In-Depth Interview with Owner of Manhattan’s Freshest Vegan Restaurant
“I never thought this was where I’d end up with my life,” restaurateur Ravi DeRossi tells me over the phone during our hour-long interview.
Indeed, the 40-year-old owner of Death & Company, The Bourgeois Pig, Mayahuel, Cienfuegos, Amor y Amargo, Desnuda, 124 Rabbit Club, Proletariat, Bergen Hill, Post Office Bar, Riddling Widow, Sol (closed), Mother of Pearl (formerly Gin Palace) and Avant Garden wasn’t always on a trajectory towards working in the adult beverage business. The Brooklyn-based entrepreneur began his career as a visual artist, selling paintings to people of means in New York and Europe. Until September 11, 2001. That date changed everything for DeRossi. The world was different after that, and the effects were no less felt by this painter in his mid-twenties struggling to make ends meet in Manhattan.
With the economy collapsing and few folks collecting canvas, DeRossi left for New Mexico, where he dabbled in theater. But he was depressed and drinking profusely and wound up getting arrested. After roughly a week behind bars, his father traveled to Santa Fe from Boulder — where DeRossi grew up — and bailed his son out of jail. At that time, DeRossi’s mother was in the midst of opening a gourmet grocery, café and wine shop. So DeRossi stayed on in Colorado to assist.
DeRossi recalls thinking, “I have nothing in my life right now. I’ll help my mom.” Though he hated it, he learned a lot. After a challenging first year, the second year brought success.
“There was an article in the local paper, and then business exploded. It was a really neat thing. It ended up doing really well. Two years later we sold it for five times what we would have accepted. We paid our debts and I immediately moved back to New York. I ended up living on East 7th Street, wondering what I was going to do.”
The Bourgeois Pig would be his entry into the world of food and drink in New York. It was a hit, and remains so to this day. Following this, DeRossi opened bar after bar, restaurant after restaurant.
Coincidentally, where he was living upon first returning to NYC is the very same street on which his 100% vegan fine dining restaurant opened earlier this season. Avant Garden — located at 130 East 7th Street — has been generating buzz since its announcement in May. Finally, four months later, the intimate space (formerly occupied by Gingersnap’s Organic) launched as this tasteful and tasty place for vegans and non-vegans alike.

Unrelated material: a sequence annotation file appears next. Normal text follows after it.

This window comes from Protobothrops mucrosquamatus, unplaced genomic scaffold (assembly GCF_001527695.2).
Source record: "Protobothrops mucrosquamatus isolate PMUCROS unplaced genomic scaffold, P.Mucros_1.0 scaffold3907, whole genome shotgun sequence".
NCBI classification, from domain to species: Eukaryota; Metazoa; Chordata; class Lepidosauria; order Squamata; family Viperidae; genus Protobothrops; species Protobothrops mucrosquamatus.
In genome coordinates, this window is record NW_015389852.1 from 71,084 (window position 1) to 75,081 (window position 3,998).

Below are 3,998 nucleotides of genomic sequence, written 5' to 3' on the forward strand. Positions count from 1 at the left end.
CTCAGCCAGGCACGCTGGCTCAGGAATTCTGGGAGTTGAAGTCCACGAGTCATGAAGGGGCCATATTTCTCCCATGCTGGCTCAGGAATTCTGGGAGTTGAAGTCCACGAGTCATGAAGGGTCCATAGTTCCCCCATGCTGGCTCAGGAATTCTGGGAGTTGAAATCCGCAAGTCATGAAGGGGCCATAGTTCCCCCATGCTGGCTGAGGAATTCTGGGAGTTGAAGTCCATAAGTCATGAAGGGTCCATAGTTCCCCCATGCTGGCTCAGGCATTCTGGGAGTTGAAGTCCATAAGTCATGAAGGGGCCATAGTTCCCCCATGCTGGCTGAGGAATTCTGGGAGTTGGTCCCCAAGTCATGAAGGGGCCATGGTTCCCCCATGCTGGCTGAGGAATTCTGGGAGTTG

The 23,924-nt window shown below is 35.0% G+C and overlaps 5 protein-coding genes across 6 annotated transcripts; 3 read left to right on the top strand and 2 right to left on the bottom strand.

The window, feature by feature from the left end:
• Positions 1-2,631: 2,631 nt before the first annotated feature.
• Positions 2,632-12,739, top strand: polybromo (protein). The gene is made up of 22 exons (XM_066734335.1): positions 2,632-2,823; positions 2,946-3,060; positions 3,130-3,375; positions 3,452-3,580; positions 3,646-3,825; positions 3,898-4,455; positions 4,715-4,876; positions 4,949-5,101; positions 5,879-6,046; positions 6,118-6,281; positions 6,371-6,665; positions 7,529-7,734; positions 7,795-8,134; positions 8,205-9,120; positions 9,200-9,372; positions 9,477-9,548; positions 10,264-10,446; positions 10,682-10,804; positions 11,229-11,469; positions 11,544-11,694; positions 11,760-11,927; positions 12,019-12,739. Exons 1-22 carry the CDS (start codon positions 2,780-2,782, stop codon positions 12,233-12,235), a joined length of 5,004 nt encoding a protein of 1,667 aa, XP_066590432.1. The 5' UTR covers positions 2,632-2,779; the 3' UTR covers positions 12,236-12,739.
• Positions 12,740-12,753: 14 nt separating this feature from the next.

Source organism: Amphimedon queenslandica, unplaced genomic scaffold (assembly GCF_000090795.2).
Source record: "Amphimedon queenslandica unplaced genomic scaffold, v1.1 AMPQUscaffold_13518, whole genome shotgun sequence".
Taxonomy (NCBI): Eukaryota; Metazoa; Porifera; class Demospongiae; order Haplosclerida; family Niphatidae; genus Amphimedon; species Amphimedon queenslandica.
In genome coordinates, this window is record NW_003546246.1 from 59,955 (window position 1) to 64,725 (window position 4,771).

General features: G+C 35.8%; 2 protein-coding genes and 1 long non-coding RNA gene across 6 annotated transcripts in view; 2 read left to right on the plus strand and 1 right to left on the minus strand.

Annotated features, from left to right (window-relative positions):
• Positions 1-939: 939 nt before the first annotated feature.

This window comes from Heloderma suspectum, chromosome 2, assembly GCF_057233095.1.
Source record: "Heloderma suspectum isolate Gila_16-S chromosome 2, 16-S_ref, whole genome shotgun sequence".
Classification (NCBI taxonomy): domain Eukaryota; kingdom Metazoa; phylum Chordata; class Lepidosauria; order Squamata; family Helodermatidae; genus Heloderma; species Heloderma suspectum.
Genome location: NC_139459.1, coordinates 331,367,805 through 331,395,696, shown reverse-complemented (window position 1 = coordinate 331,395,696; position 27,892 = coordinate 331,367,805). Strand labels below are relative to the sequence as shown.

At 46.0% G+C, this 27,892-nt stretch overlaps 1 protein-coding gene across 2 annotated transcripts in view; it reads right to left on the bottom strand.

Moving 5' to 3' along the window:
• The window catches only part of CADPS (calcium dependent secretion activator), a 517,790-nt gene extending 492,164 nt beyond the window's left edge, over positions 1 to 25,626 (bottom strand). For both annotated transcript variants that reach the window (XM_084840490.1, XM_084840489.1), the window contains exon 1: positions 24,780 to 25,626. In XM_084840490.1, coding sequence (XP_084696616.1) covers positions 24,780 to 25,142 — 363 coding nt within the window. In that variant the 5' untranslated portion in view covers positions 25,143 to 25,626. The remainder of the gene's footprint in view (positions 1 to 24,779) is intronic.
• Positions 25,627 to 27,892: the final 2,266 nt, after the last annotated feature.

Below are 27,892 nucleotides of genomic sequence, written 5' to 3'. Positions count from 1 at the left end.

“I hope all the vegans come here and love it, but it’s more important to me that non-vegans come here,” DeRossi says.
Executive chef Andrew D’Ambrosi and his skilled line cooks prepare vegetable-laden dishes in the open kitchen, which stretches along ten counter seats for an up-close and personal view of how menu items are assembled. (From experience I can assure that this is a transfixing place to perch for a meal.) With twenty seats occupying the remainder of the cozy eatery, Avant Garden proves a crowded but comfortable spot to dine and drink wine. Deliberately absent a cocktail program, things wind down by 11PM–12AM seven nights a week. Currently Avant Garden is open only for dinner, from 5PM. And the food is delicious — inventive yet familiar, flavorful and fresh. From what I tried I highly recommend the tomato jam, pickled peach, tomato, almond ricotta and basil toast; the quinoa tabouleh, apricot, couscous, onion, preserved lemon and pumpkin seed salad; the king oyster, maitake, smoked macadamia and crispy leeks entrée; and the singular dessert, a pudding made from bamboo rice cooked in coconut milk, scented with lemongrass and kaffir lime with cinnamon-dusted diced mango and calamansi-lime sorbet.
But enough about what you should order at Avant Garden. Read on to learn more directly from the Brooklyn-based bachelor and avid pet parent Ravi DeRossi — about his on again off again relationship with veganism; his preferred way to spend nights; his inherent and admitted hypocrisy when it comes to animal rights; his decision to hire a non-vegan chef to helm Avant Garden; and his latest passion project, a nonprofit known as B.E.A.S.T.
First things first: Are you vegan?
I am about 98% vegan. The only time I ever eat any animal products is when I’m tasting dishes that are going on [my] menus. I taste them just to make sure they’re good. But I’m in the process of phasing that out; I finally have a guy that works for me whose palate I trust. It’s exceptional. I trust him to taste everything on my behalf.